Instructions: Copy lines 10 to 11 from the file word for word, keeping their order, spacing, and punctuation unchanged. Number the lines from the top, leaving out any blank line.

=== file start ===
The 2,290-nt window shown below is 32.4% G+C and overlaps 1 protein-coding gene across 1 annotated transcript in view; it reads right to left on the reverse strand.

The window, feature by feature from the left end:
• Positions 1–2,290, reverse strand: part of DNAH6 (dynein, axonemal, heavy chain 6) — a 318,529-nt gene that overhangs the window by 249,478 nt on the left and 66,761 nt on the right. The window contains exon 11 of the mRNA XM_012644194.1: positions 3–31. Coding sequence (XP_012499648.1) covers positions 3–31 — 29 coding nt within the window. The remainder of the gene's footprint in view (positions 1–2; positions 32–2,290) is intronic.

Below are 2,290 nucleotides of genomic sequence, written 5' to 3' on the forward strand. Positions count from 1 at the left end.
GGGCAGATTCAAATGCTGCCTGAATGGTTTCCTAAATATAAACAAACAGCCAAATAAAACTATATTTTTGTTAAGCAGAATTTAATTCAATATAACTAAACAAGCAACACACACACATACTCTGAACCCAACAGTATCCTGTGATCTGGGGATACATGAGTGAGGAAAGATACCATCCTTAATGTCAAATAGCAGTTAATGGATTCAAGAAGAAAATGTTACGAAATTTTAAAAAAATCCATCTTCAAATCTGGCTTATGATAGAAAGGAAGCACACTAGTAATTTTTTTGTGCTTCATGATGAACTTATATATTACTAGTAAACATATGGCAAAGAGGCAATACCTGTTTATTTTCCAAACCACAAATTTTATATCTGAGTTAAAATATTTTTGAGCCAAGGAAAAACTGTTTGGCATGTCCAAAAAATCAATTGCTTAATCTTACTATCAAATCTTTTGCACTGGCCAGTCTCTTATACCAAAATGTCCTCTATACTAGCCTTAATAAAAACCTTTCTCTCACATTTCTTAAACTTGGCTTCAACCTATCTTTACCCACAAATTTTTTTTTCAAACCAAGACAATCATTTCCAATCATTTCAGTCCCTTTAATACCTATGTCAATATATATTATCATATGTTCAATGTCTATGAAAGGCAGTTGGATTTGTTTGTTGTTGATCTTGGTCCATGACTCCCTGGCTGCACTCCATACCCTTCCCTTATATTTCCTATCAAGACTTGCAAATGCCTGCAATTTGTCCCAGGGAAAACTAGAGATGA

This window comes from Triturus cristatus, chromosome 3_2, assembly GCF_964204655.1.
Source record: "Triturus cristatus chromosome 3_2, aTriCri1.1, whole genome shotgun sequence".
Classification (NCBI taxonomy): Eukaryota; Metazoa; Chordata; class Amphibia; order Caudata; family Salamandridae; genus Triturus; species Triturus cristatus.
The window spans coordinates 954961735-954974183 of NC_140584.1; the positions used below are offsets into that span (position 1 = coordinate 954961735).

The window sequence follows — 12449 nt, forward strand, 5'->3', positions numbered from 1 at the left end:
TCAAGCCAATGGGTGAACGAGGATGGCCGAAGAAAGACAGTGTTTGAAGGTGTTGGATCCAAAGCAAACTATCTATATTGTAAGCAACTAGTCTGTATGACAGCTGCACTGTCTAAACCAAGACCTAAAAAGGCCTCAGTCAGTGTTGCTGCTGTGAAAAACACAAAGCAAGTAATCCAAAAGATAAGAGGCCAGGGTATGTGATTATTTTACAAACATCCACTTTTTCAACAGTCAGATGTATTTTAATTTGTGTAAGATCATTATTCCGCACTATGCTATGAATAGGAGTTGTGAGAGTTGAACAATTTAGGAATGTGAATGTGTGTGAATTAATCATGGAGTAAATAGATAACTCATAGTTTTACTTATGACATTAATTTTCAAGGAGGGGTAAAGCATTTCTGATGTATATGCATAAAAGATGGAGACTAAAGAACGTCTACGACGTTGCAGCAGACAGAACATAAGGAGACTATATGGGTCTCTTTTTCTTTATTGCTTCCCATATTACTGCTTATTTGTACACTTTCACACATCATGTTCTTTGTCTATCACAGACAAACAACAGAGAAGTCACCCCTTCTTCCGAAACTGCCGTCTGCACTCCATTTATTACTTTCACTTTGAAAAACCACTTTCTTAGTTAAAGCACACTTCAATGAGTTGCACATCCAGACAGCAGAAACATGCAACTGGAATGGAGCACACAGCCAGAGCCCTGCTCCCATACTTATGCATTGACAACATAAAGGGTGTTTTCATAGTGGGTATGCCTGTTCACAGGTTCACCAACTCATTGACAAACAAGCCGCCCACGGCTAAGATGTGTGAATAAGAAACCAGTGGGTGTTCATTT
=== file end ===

The window sequence follows — 12449 nt, forward strand, 5'->3', positions numbered from 1 at the left end:
TCAAGCCAATGGGTGAACGAGGATGGCCGAAGAAAGACAGTGTTTGAAGGTGTTGGATCCAAAGCAAACTATCTATATTGTAAGCAACTAGTCTGTATGACAGCTGCACTGTCTAAACCAAGACCTAAAAAGGCCTCAGTCAGTGTTGCTGCTGTGAAAAACACAAAGCAAGTAATCCAAAAGATAAGAGGCCAGGGTATGTGATTATTTTACAAACATCCACTTTTTCAACAGTCAGATGTATTTTAATTTGTGTAAGATCATTATTCCGCACTATGCTATGAATAGGAGTTGTGAGAGTTGAACAATTTAGGAATGTGAATGTGTGTGAATTAATCATGGAGTAAATAGATAACTCATAGTTTTACTTATGACATTAATTTTCAAGGAGGGGTAAAGCATTTCTGATGTATATGCATAAAAGATGGAGACTAAAGAACGTCTACGACGTTGCAGCAGACAGAACATAAGGAGACTATATGGGTCTCTTTTTCTTTATTGCTTCCCATATTACTGCTTATTTGTACACTTTCACACATCATGTTCTTTGTCTATCACAGACAAACAACAGAGAAGTCACCCCTTCTTCCGAAACTGCCGTCTGCACTCCATTTATTACTTTCACTTTGAAAAACCACTTTCTTAGTTAAAGCACACTTCAATGAGTTGCACATCCAGACAGCAGAAACATGCAACTGGAATGGAGCACACAGCCAGAGCCCTGCTCCCATACTTATGCATTGACAACATAAAGGGTGTTTTCATAGTGGGTATGCCTGTTCACAGGTTCACCAACTCATTGACAAACAAGCCGCCCACGGCTAAGATGTGTGAATAAGAAACCAGTGGGTGTTCATTT